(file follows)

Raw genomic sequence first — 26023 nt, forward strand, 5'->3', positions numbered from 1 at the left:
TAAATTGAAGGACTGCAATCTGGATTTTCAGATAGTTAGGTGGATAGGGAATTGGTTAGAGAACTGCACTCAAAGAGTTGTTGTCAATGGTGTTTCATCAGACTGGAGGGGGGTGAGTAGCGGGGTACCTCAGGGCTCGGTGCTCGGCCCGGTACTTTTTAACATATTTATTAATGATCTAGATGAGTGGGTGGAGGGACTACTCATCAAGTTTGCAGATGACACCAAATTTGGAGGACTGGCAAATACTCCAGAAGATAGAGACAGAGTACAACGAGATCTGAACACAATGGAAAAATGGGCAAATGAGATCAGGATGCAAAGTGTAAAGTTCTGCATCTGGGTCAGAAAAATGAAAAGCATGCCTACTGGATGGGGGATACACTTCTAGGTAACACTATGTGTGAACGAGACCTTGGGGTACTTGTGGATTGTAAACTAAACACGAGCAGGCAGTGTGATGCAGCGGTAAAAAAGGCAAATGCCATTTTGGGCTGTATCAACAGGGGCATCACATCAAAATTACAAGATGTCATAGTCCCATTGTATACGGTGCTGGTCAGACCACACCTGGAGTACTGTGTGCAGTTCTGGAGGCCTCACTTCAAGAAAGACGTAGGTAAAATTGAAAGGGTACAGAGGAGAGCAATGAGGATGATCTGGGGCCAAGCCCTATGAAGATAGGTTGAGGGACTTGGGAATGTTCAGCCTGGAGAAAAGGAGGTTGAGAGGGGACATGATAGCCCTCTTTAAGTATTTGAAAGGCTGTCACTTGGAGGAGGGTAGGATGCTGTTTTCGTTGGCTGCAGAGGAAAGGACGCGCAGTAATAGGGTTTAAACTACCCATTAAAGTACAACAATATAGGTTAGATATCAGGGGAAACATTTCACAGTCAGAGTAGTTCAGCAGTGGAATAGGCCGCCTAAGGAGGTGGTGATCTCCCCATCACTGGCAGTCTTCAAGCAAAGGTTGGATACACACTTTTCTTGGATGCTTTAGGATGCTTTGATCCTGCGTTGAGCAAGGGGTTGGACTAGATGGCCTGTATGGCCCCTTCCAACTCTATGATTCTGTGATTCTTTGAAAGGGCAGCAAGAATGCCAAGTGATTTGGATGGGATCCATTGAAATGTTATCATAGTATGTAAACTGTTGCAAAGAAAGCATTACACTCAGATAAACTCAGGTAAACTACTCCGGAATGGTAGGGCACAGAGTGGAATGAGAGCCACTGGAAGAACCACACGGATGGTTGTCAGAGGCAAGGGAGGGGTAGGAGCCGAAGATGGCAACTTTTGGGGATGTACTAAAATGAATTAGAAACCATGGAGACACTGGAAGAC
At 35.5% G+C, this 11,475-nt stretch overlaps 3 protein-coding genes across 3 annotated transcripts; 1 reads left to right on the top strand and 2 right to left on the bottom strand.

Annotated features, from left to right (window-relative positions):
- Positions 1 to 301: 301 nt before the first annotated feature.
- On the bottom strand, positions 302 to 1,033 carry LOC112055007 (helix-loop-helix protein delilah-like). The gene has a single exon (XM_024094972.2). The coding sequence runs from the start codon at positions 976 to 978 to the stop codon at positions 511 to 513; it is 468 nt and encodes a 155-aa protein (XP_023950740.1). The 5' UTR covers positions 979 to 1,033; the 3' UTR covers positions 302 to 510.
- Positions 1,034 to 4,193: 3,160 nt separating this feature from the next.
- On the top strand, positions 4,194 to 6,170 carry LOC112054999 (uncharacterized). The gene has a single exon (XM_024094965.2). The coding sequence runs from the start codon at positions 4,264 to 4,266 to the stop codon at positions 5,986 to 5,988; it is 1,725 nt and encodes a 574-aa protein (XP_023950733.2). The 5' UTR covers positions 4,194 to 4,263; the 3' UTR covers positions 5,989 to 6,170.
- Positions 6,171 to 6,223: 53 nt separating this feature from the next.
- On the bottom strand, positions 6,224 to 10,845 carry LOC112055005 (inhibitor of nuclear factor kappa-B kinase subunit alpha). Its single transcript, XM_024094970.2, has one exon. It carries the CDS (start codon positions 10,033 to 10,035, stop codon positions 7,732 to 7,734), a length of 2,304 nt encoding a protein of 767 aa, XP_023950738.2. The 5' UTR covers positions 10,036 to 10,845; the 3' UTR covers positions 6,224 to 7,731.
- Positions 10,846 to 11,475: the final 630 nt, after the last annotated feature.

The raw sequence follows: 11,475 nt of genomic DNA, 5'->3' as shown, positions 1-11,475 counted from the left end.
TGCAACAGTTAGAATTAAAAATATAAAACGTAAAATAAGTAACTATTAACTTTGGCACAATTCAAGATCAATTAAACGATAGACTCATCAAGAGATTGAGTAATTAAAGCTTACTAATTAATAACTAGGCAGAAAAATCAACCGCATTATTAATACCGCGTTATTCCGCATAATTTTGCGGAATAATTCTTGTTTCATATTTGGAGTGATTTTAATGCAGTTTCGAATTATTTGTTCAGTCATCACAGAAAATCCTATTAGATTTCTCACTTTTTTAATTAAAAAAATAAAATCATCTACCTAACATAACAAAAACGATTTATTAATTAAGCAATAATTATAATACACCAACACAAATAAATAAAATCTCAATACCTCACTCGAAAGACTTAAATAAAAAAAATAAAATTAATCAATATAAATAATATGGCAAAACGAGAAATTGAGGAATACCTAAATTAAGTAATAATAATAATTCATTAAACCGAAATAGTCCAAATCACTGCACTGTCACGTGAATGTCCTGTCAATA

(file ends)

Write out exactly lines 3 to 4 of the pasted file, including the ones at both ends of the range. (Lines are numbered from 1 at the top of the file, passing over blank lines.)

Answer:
At 35.5% G+C, this 11,475-nt stretch overlaps 3 protein-coding genes across 3 annotated transcripts; 1 reads left to right on the top strand and 2 right to left on the bottom strand.

Annotated features, from left to right (window-relative positions):